Who we are focused on is vitally important to a successful negotiation. Many skilled negotiators work to manipulate and leverage our own self-interests for their benefit. They may dangle all sorts of carrots in front of you because they're focused on themselves and want to benefit themselves by manipulating you. You may use sticks instead of carrots. Neither side makes much progress. It can also be difficult for you not to do the same to them. How good do people feel after they perceive they've been manipulated? How successful will the performance of a contract be if either party feels manipulated or had leverage used against them?


So, what's the alternative? To be completely focused on their needs. We do this as physicians each and every day. The same sort of results can occur in any negotiation too.


A recent example of this comes mind. A practice was negotiating a service agreement with a moderate-sized hospital for a particular call service. The hospital desired to pay less for the call services than the practice was willing to offer. The practice felt the scope of the service proposed by the hospital was too large for the payment structure. Rather than focusing on their needs, the practice sought to better understand the needs of the hospital. They asked probing questions so they could understand the real needs of the hospital. They were not certain the hospital's administration truly understood their own needs. Rather than fighting with the hospital for a dollar amount the practice wanted for the proposed scope of call, they approached the situation from the hospital's viewpoint.


In doing so, they were able to uncover the real needs of the hospital. By asking good questions focused on the hospital's needs, the practice discovered that the decision makers in the hospital had two different ideas about the scope of call services needed. However, these decision makers had never discussed this amongst themselves. By focusing on the hospital's needs, the practice was able to help the hospital administrators see what they really needed in call services. If the practice had been focused on their needs only, they would have missed the needs of the hospital and probably fallen short in their service to the hospital. Ultimately, both sides would be unhappy with the agreement. However, in the end, the practice and the hospital agreed to a smaller scope of call services at a payment amount the practice wanted.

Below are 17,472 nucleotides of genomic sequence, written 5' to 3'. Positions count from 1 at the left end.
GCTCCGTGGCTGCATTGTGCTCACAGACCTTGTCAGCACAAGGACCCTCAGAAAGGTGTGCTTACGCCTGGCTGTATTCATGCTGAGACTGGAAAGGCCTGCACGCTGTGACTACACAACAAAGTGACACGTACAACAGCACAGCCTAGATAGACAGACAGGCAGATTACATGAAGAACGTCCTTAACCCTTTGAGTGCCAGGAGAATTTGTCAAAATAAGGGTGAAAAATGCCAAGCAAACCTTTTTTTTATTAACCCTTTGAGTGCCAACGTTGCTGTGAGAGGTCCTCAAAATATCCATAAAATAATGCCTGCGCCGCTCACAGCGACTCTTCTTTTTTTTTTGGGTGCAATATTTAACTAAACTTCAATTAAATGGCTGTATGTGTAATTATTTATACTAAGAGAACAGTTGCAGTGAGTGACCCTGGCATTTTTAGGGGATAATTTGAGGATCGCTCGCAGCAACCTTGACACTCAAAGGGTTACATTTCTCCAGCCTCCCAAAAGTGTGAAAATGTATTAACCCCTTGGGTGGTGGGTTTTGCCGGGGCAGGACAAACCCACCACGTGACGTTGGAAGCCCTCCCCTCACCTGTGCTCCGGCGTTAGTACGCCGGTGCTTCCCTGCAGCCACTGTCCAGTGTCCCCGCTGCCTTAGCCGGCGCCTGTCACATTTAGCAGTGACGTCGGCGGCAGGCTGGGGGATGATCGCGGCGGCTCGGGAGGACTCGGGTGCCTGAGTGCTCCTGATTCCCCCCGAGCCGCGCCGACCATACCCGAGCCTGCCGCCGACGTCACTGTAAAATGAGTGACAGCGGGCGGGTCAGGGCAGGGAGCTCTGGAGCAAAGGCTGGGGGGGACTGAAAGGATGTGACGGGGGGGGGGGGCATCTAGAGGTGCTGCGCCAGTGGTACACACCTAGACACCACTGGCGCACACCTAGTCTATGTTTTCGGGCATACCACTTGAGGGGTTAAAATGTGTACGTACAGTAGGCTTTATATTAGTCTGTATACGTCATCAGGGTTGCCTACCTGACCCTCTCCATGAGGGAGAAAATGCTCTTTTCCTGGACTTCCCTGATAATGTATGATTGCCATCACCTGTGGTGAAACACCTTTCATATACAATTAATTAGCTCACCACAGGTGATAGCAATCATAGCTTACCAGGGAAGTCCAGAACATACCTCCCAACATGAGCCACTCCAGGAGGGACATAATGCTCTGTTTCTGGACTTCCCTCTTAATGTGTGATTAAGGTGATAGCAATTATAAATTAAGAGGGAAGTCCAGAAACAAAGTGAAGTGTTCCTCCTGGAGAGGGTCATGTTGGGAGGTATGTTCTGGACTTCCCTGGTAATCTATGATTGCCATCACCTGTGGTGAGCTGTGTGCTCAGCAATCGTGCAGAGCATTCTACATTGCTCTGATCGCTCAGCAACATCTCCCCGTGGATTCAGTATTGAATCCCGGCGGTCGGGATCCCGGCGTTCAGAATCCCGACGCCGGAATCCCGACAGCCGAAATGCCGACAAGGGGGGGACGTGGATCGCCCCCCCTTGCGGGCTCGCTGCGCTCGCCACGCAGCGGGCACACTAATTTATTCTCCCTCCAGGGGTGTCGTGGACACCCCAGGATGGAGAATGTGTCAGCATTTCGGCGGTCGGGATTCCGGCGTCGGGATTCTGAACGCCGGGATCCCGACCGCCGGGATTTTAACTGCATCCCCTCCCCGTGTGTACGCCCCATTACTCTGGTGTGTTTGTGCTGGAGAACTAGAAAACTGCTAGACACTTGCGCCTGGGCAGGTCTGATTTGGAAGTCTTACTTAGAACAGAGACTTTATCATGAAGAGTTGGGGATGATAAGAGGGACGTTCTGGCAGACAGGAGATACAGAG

A Needs-Attentive Approach


Similar to interactions with patient, we must put the adversary's needs at the top of our list. Ask, "How can I best serve this customer and solve their problems?" As you begin to ask good questions, you give them the opportunity to develop a picture of their problem. Once they have communicated their problems, you can then match your solution to that problem in terms of the features and benefits you offer.


Physicians are actually lucky in that we already think of others first. How many nights, weekends, and holidays are we sacrificed for others? We are taught to place our patients first — their needs rank highest. When we give our therapy recommendations, we do so because we want them to get better, healthier, and happier. We give advice based upon what's in their best interests, not ours. I believe the majority of physicians are altruistic in nature and genuinely want to help others. However, when it comes to the negotiation table, that altruism seems to dissipate. But bear in mind, there's a wide difference between true altruism and absolute self-sacrifice. Never feel you have to save the other side. Never sacrifice yourself for them.


As we approach a negotiation, our mindset tends to veer towards ourselves and our needs. And as long as we come to a negotiation with a mindset of scarcity, we then focus on our own needs rather than the other person's. That is when each and every word or action becomes an affront to us personally. We become emotional. We get so focused on our needs and what we want out of the negotiation, we fail to really discover their problem and help them solve it. We don't take the time to ask the right questions and discover the other side's needs.